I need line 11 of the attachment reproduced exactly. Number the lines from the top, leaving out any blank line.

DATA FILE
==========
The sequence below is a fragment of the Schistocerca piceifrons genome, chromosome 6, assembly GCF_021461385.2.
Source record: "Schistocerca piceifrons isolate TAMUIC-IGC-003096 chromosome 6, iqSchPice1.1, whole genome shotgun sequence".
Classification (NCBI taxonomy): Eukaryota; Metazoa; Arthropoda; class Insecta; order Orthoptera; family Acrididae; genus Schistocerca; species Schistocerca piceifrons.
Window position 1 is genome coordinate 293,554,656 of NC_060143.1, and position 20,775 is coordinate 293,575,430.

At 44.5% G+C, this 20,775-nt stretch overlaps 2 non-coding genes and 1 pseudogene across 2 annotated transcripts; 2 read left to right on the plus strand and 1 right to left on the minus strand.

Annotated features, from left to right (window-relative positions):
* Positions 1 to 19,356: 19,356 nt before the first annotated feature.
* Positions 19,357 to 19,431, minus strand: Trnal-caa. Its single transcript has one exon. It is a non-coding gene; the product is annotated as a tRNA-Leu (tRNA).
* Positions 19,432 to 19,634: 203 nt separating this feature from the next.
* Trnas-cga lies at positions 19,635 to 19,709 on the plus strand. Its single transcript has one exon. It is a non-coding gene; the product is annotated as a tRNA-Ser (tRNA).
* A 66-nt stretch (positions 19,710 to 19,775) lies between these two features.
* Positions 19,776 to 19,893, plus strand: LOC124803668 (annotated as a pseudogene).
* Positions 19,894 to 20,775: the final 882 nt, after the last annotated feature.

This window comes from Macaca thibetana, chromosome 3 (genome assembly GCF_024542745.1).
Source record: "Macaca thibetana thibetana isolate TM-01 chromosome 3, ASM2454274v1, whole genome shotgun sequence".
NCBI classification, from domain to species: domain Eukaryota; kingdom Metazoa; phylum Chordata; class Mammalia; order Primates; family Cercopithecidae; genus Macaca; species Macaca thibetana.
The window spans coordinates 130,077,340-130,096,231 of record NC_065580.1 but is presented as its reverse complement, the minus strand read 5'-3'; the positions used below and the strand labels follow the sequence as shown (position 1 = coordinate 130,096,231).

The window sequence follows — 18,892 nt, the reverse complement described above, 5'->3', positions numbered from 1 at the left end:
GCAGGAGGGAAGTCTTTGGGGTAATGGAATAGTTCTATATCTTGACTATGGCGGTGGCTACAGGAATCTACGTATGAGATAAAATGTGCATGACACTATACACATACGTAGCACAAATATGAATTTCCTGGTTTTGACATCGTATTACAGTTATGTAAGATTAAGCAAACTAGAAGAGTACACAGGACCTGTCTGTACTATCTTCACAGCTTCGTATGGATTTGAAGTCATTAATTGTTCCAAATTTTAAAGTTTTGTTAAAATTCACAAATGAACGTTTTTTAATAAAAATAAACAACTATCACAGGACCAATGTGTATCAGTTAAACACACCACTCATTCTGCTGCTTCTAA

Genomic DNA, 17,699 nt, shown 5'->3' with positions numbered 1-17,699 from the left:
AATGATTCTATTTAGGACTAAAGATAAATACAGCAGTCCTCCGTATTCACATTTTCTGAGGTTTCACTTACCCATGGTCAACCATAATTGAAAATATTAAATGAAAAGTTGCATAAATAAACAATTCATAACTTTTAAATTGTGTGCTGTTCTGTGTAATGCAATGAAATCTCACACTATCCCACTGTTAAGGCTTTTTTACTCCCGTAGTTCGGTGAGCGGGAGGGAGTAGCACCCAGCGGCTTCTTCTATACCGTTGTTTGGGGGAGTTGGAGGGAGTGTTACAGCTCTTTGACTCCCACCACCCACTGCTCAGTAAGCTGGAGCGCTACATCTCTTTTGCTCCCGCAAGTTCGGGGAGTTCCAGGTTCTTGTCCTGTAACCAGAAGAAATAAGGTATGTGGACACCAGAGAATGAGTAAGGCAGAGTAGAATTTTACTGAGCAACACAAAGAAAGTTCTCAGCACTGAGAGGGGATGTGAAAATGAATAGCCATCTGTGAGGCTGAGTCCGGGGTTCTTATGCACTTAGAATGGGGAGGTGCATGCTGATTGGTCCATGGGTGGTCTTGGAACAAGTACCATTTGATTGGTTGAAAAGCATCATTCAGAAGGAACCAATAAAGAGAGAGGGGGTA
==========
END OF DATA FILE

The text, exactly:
* A 66-nt stretch (positions 19,710 to 19,775) lies between these two features.